In United States vs. Donald Cupp, compassionate release was granted yesterday. The court considered the medical condition of the defendant, his age, his family circumstances, and whether there existed in the defendant’s case an extraordinary or compelling reason for his release.

Compassionate Release

Cupp was dealing meth and got caught during a traffic stop on January 5th, 2015 which he later challenged in court. On that day, officers searched Donald’s vehicle and found five bags of methamphetamine (total weight 134.2 grams), scales, a drug ledger, and other drug paraphernalia. Upon executing a search warrant on his residence, officers found a small amount of methamphetamine, baggies, synthetic marijuana, a lock picking kit, and ammunition. In addition, officers found a pry bar, bolt cutters, and other tools consistent with burglary in
Defendant’s vehicle.

When interviewed on January 6th, 2015, Cupp became the author of his own demise. He admitted to engaging in progressively
larger methamphetamine transactions while ordering the drug every twenty to thirty days from his supplier. Defendant further
admitted that, in his most recent purchase, he received nine pounds of methamphetamine, for which he paid $80,000.00. It
would be this amount, coupled with the methamphetamine from the initial traffic stop and a small amount from a later arrest, that would form the basis for his base offense level of 36. This produced a guideline range of 240 to 293 months.

The Government recommended, and the Court accepted, a reduced sentence of 151 months’ imprisonment. The Court also imposed a term of supervised release of six months thereafter. Today Donald Cupp is housed at FCI Englewood in Littleton, Colorado, with an anticipated release date of October 23, 2024.

Yesterday, the court ordered Cupp’s release on compassionate release grounds due to complications from Parkinson’s disease. The court observed:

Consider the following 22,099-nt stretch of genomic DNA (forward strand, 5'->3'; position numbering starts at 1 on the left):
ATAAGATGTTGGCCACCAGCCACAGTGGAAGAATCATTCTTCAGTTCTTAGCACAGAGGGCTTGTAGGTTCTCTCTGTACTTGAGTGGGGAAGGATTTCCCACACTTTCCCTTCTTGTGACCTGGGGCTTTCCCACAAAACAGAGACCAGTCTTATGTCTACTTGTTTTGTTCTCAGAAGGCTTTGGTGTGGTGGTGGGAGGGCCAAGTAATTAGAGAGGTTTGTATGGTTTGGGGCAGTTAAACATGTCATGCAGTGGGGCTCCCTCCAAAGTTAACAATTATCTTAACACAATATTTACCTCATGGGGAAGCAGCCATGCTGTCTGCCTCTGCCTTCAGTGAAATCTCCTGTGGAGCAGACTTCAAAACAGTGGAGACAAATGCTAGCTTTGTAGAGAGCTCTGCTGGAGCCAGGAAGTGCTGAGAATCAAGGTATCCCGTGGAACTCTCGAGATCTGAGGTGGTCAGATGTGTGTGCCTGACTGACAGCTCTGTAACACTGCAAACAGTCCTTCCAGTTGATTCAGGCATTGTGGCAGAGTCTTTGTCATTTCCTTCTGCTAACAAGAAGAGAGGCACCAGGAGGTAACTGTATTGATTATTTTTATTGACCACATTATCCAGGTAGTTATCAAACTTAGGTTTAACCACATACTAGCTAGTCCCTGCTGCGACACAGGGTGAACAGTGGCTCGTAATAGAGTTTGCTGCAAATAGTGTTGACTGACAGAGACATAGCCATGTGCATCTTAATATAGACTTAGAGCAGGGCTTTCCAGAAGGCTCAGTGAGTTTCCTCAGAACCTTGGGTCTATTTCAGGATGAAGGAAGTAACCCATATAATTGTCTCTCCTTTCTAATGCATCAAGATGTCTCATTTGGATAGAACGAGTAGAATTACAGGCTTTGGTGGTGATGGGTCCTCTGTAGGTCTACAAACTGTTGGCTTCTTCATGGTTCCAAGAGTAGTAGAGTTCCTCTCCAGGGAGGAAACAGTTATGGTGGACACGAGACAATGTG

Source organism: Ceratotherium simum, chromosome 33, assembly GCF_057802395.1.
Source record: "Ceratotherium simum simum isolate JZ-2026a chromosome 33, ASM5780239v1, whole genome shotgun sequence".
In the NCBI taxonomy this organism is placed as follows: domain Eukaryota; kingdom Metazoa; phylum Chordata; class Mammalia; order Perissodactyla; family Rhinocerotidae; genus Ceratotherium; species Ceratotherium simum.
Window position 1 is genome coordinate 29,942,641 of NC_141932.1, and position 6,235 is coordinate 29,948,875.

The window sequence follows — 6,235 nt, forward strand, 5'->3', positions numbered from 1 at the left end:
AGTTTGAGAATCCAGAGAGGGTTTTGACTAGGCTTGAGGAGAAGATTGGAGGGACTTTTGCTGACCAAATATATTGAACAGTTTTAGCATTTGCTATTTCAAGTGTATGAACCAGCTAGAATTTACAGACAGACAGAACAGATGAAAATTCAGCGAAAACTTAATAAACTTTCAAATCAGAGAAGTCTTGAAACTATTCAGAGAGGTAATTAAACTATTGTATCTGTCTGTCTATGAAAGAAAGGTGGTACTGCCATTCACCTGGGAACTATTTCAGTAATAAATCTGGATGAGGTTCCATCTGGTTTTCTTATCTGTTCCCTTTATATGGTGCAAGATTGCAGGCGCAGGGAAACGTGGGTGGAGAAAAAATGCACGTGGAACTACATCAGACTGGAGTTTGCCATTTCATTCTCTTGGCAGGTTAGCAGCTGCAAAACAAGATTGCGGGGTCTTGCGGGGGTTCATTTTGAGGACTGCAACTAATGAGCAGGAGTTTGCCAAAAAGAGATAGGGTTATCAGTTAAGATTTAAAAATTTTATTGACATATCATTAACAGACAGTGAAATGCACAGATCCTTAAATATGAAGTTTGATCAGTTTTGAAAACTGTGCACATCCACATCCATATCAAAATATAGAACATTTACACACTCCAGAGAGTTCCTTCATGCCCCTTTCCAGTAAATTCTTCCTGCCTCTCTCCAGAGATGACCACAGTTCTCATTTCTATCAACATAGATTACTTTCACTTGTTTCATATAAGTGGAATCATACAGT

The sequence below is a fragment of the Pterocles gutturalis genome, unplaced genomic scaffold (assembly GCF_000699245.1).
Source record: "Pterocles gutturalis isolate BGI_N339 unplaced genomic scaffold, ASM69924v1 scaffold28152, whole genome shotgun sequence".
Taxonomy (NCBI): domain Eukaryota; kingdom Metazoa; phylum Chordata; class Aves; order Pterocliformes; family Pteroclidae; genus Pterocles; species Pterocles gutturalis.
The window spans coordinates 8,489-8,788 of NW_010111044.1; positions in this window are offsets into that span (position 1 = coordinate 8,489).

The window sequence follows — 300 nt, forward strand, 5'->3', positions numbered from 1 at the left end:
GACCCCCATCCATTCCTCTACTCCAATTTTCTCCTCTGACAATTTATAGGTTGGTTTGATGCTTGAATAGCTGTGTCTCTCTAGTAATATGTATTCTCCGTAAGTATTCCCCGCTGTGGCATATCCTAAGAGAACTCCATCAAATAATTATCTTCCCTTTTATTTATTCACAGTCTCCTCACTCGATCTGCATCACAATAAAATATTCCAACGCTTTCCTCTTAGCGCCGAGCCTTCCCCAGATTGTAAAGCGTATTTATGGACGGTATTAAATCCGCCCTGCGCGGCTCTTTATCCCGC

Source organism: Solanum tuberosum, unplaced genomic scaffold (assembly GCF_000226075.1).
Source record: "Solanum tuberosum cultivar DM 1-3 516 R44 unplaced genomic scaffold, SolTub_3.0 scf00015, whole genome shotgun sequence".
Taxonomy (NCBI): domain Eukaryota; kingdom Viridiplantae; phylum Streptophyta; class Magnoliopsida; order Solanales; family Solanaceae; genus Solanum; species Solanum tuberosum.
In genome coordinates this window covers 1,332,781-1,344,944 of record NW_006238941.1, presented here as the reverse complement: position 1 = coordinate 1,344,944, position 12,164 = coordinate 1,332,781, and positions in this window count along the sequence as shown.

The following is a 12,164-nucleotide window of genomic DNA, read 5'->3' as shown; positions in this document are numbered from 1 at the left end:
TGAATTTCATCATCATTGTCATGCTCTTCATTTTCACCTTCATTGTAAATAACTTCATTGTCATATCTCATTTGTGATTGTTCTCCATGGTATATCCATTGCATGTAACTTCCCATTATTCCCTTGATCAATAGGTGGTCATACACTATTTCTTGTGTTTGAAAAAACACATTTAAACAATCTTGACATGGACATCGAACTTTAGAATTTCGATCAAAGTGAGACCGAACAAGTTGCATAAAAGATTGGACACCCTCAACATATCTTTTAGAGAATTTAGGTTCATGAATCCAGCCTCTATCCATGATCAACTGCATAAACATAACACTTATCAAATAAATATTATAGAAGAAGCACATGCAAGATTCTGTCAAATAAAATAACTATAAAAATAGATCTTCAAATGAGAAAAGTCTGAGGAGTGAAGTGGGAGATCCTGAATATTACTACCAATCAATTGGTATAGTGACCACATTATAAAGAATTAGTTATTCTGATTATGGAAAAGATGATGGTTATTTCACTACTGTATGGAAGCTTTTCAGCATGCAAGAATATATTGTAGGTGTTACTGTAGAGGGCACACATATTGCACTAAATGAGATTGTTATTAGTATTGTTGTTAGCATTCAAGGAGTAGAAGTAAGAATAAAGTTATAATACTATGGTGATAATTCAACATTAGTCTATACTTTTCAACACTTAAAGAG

While Parkinson’s disease itself if not fatal, it is marked by the progression of symptoms, including loss of balance,
dementia, and difficulty swallowing that can be fatal. Defendant’s medical records show that his condition has progressed
to Stage 3. This stage “marks a major turning point in the progression of the disease.” Individuals at this stage are more likely
to experience loss of balance and decreased reflexes, resulting in more common fall events. Moreover, Parkinson’s
“significantly affects daily tasks at this stage.”

All these complications are demonstrated in Defendant’s medical records. Defendant has developed markedly worse tremors,
his fine motor skills have deteriorated, and, by early 2019, he reported multiple falls. He was moved to “no duty,” or removed
from his job assignment, on August 23, 2019. He has seen consistent increases in his medications intended to treat his
Parkinson’s disease. He must use a cane to ambulate. At this point, then, his ability to provide self-care has “substantially

His previously imposed sentence of imprisonment of 151 months was reduced to time served. Cupp shall be placed on supervised release for a term of three years.